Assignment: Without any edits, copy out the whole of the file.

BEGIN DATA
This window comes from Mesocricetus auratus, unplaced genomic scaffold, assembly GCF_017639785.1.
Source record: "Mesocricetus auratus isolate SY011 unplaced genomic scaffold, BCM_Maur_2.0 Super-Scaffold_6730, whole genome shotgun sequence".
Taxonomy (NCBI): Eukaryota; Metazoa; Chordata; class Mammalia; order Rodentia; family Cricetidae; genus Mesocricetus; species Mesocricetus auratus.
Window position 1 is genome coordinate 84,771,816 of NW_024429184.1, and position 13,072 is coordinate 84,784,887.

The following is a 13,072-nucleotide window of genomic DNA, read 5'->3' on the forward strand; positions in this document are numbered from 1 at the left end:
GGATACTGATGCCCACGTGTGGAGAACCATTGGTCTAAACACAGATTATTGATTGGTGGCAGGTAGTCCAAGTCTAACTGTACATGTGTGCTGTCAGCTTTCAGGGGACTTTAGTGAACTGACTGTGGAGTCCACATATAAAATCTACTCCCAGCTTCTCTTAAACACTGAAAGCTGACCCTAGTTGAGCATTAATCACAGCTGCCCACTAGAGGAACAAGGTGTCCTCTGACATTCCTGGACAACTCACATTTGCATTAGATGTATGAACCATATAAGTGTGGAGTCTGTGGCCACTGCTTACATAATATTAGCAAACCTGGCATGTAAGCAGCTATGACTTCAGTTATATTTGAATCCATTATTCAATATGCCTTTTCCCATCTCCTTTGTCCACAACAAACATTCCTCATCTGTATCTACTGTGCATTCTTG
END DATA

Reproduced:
This window comes from Mesocricetus auratus, unplaced genomic scaffold, assembly GCF_017639785.1.
Source record: "Mesocricetus auratus isolate SY011 unplaced genomic scaffold, BCM_Maur_2.0 Super-Scaffold_6730, whole genome shotgun sequence".
Taxonomy (NCBI): Eukaryota; Metazoa; Chordata; class Mammalia; order Rodentia; family Cricetidae; genus Mesocricetus; species Mesocricetus auratus.
Window position 1 is genome coordinate 84,771,816 of NW_024429184.1, and position 13,072 is coordinate 84,784,887.

The following is a 13,072-nucleotide window of genomic DNA, read 5'->3' on the forward strand; positions in this document are numbered from 1 at the left end:
GGATACTGATGCCCACGTGTGGAGAACCATTGGTCTAAACACAGATTATTGATTGGTGGCAGGTAGTCCAAGTCTAACTGTACATGTGTGCTGTCAGCTTTCAGGGGACTTTAGTGAACTGACTGTGGAGTCCACATATAAAATCTACTCCCAGCTTCTCTTAAACACTGAAAGCTGACCCTAGTTGAGCATTAATCACAGCTGCCCACTAGAGGAACAAGGTGTCCTCTGACATTCCTGGACAACTCACATTTGCATTAGATGTATGAACCATATAAGTGTGGAGTCTGTGGCCACTGCTTACATAATATTAGCAAACCTGGCATGTAAGCAGCTATGACTTCAGTTATATTTGAATCCATTATTCAATATGCCTTTTCCCATCTCCTTTGTCCACAACAAACATTCCTCATCTGTATCTACTGTGCATTCTTG